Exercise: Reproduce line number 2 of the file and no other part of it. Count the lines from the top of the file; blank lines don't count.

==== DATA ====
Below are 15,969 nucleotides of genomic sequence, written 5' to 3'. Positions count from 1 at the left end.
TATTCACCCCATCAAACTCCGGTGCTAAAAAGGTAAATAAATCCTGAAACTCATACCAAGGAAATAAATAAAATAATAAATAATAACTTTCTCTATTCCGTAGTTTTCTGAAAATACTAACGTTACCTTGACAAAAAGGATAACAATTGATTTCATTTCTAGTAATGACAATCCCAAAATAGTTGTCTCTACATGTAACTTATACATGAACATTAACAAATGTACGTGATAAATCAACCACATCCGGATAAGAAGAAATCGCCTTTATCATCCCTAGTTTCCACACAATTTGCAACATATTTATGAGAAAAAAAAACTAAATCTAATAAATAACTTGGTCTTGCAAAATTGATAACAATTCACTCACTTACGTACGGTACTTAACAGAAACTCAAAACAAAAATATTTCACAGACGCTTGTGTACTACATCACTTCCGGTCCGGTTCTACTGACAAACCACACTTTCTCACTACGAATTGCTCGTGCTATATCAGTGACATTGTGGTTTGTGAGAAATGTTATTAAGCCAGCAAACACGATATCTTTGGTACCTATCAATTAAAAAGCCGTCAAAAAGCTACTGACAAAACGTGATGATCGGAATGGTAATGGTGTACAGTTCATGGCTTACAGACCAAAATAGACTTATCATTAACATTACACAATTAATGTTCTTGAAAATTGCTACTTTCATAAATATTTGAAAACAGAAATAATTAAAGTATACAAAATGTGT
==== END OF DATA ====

TATTCACCCCATCAAACTCCGGTGCTAAAAAGGTAAATAAATCCTGAAACTCATACCAAGGAAATAAATAAAATAATAAATAATAACTTTCTCTATTCCGTAGTTTTCTGAAAATACTAACGTTACCTTGACAAAAAGGATAACAATTGATTTCATTTCTAGTAATGACAATCCCAAAATAGTTGTCTCTACATGTAACTTATACATGAACATTAACAAATGTACGTGATAAATCAACCACATCCGGATAAGAAGAAATCGCCTTTATCATCCCTAGTTTCCACACAATTTGCAACATATTTATGAGAAAAAAAAACTAAATCTAATAAATAACTTGGTCTTGCAAAATTGATAACAATTCACTCACTTACGTACGGTACTTAACAGAAACTCAAAACAAAAATATTTCACAGACGCTTGTGTACTACATCACTTCCGGTCCGGTTCTACTGACAAACCACACTTTCTCACTACGAATTGCTCGTGCTATATCAGTGACATTGTGGTTTGTGAGAAATGTTATTAAGCCAGCAAACACGATATCTTTGGTACCTATCAATTAAAAAGCCGTCAAAAAGCTACTGACAAAACGTGATGATCGGAATGGTAATGGTGTACAGTTCATGGCTTACAGACCAAAATAGACTTATCATTAACATTACACAATTAATGTTCTTGAAAATTGCTACTTTCATAAATATTTGAAAACAGAAATAATTAAAGTATACAAAATGTGT